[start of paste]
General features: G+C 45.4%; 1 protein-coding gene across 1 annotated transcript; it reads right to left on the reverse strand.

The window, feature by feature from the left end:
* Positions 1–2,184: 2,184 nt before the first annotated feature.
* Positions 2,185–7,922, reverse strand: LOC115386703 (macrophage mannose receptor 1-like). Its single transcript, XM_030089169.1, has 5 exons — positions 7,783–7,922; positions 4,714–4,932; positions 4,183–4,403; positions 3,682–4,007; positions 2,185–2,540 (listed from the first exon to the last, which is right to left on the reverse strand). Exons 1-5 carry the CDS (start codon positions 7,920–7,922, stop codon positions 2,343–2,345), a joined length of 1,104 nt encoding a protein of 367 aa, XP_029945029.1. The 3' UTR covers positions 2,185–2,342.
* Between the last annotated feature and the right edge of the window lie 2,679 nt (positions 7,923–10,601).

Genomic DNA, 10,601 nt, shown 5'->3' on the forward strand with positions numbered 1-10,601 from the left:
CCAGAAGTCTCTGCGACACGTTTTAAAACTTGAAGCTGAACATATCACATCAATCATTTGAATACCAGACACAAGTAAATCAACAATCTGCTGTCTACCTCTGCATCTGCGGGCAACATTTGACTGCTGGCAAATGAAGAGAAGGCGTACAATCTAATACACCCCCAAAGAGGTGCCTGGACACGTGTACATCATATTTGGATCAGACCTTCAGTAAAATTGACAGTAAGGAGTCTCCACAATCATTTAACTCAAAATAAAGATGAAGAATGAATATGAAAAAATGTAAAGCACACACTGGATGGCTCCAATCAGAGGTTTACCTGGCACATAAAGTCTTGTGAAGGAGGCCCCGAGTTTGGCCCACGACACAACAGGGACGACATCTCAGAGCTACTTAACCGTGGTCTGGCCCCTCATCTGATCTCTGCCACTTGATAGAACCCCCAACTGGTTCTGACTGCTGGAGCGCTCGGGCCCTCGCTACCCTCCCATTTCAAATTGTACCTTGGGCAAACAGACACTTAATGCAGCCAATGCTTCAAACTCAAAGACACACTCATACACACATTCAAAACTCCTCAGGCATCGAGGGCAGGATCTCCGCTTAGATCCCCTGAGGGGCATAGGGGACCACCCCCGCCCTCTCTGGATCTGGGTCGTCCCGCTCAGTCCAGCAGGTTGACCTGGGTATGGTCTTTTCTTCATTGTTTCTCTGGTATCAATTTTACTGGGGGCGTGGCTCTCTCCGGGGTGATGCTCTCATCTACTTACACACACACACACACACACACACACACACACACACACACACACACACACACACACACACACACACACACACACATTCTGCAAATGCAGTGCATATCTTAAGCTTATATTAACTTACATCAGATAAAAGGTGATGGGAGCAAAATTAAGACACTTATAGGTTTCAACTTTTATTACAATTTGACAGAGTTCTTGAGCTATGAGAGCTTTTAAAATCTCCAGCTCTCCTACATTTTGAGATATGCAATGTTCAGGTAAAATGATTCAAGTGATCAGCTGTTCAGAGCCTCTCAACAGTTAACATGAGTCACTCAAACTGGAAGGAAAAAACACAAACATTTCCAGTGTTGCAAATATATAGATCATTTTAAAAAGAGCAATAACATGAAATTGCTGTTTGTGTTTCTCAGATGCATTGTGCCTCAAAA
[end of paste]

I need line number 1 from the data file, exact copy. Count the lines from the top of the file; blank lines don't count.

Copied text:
General features: G+C 45.4%; 1 protein-coding gene across 1 annotated transcript; it reads right to left on the reverse strand.